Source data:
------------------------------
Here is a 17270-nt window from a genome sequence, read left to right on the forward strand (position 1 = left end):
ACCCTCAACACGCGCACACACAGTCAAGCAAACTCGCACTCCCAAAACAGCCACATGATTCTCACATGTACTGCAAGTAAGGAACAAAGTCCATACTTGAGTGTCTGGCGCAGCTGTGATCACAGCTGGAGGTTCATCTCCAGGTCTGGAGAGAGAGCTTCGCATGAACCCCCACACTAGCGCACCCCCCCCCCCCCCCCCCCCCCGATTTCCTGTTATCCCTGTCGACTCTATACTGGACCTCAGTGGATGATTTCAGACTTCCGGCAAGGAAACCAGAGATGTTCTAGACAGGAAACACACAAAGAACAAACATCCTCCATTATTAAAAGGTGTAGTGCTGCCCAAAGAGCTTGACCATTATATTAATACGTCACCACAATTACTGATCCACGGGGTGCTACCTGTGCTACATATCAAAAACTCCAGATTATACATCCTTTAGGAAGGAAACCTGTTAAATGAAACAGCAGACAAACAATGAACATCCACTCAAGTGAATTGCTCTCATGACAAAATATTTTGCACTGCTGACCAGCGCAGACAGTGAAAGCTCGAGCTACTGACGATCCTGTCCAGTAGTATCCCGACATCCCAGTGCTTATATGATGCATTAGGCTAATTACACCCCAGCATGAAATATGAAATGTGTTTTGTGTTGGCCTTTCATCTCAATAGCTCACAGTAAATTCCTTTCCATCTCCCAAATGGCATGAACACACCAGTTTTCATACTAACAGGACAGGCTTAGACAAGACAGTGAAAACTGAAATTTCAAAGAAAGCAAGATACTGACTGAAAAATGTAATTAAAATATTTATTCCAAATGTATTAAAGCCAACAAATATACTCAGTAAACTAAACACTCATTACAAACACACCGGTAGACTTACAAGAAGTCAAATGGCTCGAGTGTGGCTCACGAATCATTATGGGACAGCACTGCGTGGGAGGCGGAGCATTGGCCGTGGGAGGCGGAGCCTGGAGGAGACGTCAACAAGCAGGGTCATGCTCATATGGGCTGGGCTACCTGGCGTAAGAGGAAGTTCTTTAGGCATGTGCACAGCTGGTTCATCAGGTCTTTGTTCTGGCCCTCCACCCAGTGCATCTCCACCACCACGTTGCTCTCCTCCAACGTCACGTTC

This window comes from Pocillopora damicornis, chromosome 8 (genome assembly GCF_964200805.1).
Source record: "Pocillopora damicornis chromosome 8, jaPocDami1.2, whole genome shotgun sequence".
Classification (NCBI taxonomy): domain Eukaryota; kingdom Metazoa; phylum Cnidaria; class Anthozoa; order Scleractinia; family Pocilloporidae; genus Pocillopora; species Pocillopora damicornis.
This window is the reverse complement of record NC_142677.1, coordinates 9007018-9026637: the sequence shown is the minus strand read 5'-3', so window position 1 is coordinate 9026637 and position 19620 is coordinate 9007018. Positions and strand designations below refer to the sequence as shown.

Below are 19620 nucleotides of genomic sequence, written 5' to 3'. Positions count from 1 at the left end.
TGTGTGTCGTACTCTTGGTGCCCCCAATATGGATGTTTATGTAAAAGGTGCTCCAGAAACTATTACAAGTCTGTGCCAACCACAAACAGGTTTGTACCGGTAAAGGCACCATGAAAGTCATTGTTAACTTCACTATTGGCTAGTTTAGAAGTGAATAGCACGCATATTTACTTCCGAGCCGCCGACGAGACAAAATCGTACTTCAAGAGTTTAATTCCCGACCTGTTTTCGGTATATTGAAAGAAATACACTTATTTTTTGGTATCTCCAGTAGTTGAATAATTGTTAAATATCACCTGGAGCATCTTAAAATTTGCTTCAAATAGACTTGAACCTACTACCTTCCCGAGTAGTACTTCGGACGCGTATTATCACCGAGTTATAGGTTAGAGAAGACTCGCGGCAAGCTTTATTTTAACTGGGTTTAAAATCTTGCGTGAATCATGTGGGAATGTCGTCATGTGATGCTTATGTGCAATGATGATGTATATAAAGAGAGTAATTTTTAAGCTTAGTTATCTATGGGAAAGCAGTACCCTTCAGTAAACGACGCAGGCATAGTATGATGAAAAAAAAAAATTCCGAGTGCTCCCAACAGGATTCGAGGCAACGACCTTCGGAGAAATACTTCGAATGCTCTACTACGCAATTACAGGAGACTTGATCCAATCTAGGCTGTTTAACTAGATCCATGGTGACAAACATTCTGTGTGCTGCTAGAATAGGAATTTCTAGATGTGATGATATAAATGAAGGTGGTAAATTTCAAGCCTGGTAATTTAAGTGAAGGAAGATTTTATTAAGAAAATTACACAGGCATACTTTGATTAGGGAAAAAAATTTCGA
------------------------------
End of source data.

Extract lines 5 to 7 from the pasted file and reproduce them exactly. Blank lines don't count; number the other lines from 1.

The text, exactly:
Classification (NCBI taxonomy): domain Eukaryota; kingdom Metazoa; phylum Cnidaria; class Anthozoa; order Scleractinia; family Pocilloporidae; genus Pocillopora; species Pocillopora damicornis.
This window is the reverse complement of record NC_142677.1, coordinates 9007018-9026637: the sequence shown is the minus strand read 5'-3', so window position 1 is coordinate 9026637 and position 19620 is coordinate 9007018. Positions and strand designations below refer to the sequence as shown.

Below are 19620 nucleotides of genomic sequence, written 5' to 3'. Positions count from 1 at the left end.